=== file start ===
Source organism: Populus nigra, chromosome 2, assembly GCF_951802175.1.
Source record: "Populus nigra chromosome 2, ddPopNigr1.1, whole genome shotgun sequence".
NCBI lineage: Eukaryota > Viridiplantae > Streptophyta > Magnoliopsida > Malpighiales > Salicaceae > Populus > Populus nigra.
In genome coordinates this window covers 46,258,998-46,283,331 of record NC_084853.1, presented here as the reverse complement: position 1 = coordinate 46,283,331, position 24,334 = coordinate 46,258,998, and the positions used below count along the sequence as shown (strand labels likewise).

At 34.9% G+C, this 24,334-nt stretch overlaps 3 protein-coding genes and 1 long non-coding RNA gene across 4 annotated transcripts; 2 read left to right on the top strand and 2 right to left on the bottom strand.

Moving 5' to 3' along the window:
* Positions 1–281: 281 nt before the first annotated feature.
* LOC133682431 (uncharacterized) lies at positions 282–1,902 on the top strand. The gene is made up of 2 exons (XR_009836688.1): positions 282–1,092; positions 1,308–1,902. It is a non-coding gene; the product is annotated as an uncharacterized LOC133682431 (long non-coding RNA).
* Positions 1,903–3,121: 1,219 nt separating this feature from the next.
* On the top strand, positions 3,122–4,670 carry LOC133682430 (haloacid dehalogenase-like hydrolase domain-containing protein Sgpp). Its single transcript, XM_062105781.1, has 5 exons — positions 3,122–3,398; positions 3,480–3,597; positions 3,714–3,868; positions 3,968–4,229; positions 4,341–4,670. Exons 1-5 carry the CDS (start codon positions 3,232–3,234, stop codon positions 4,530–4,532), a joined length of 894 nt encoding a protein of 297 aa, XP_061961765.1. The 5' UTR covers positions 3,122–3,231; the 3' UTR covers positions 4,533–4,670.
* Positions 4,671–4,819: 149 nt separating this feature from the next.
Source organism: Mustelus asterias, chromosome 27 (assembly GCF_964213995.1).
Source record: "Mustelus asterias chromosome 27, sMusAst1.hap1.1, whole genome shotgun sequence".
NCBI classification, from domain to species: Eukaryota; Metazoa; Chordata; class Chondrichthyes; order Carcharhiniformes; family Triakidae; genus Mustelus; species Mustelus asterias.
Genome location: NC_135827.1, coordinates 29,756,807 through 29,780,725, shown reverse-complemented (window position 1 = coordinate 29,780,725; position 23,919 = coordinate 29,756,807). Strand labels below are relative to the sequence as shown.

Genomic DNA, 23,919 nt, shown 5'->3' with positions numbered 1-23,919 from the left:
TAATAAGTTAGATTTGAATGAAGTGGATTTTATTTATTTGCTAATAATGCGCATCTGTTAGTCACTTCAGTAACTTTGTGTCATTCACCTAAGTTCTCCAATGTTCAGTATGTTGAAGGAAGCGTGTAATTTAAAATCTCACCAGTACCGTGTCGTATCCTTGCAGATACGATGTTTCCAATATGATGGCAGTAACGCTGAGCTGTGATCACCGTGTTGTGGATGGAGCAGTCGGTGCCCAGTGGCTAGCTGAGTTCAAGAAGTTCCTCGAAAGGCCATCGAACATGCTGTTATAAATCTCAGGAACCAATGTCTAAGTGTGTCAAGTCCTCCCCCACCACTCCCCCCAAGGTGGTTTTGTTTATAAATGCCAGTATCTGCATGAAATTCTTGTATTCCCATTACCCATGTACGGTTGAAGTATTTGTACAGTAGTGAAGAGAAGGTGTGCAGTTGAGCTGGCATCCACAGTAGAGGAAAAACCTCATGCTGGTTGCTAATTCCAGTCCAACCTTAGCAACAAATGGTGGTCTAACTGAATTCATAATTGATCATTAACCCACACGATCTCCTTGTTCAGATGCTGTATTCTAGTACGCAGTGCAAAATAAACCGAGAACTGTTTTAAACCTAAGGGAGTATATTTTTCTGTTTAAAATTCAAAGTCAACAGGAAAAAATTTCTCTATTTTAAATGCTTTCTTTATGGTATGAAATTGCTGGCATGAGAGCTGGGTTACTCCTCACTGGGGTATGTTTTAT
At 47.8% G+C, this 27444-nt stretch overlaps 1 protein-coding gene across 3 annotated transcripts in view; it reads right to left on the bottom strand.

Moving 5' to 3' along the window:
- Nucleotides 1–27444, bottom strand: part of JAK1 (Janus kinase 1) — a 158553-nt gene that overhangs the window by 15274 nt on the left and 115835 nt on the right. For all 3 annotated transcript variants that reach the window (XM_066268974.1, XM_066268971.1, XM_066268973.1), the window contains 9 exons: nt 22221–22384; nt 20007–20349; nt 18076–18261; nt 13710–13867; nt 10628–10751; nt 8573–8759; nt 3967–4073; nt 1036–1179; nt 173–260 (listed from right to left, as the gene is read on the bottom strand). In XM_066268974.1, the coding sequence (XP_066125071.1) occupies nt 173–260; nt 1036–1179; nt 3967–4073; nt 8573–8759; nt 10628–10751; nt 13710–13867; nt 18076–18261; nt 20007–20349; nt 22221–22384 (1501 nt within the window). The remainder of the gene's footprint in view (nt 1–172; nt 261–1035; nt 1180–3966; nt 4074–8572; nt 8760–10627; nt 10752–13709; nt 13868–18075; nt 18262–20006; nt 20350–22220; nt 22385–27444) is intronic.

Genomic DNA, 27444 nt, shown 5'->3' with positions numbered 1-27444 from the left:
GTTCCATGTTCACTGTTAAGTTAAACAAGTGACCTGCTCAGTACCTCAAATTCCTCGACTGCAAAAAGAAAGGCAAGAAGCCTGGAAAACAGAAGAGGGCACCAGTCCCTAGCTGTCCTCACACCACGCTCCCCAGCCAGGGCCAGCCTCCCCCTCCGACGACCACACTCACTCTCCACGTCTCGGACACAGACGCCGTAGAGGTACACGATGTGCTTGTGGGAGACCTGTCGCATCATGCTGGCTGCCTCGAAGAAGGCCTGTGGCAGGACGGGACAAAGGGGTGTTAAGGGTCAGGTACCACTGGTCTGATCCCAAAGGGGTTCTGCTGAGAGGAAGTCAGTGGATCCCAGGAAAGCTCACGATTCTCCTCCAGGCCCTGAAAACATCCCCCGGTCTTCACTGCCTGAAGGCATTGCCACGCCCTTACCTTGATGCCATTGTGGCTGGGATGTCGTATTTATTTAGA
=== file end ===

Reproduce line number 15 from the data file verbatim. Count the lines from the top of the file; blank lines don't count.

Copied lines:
Genome location: NC_135827.1, coordinates 29,756,807 through 29,780,725, shown reverse-complemented (window position 1 = coordinate 29,780,725; position 23,919 = coordinate 29,756,807). Strand labels below are relative to the sequence as shown.